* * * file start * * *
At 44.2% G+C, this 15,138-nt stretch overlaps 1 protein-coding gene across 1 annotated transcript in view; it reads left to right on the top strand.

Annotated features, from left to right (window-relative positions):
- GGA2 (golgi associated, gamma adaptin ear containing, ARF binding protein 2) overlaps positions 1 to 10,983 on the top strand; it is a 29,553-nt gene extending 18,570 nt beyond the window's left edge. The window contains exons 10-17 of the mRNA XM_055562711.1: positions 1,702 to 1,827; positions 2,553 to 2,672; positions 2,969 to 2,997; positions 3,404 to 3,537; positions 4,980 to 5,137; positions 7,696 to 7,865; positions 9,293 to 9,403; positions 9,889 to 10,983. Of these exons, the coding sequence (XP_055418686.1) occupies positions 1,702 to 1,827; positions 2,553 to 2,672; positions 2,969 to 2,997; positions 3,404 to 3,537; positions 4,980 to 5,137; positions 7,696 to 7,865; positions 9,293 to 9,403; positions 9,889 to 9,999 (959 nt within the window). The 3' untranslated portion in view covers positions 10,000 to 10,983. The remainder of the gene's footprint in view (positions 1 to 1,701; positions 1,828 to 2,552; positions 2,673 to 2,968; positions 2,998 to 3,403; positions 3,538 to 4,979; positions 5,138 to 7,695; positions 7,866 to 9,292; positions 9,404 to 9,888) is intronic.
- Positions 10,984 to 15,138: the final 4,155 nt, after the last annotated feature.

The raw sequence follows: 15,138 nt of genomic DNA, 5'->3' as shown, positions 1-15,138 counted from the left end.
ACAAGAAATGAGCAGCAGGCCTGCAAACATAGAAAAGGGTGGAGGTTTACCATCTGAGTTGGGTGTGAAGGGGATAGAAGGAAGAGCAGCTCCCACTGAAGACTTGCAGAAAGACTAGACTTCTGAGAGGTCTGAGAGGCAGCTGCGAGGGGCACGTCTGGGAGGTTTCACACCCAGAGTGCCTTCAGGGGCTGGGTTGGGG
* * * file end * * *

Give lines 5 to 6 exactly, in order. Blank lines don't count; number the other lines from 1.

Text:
The raw sequence follows: 15,138 nt of genomic DNA, 5'->3' as shown, positions 1-15,138 counted from the left end.
ACAAGAAATGAGCAGCAGGCCTGCAAACATAGAAAAGGGTGGAGGTTTACCATCTGAGTTGGGTGTGAAGGGGATAGAAGGAAGAGCAGCTCCCACTGAAGACTTGCAGAAAGACTAGACTTCTGAGAGGTCTGAGAGGCAGCTGCGAGGGGCACGTCTGGGAGGTTTCACACCCAGAGTGCCTTCAGGGGCTGGGTTGGGG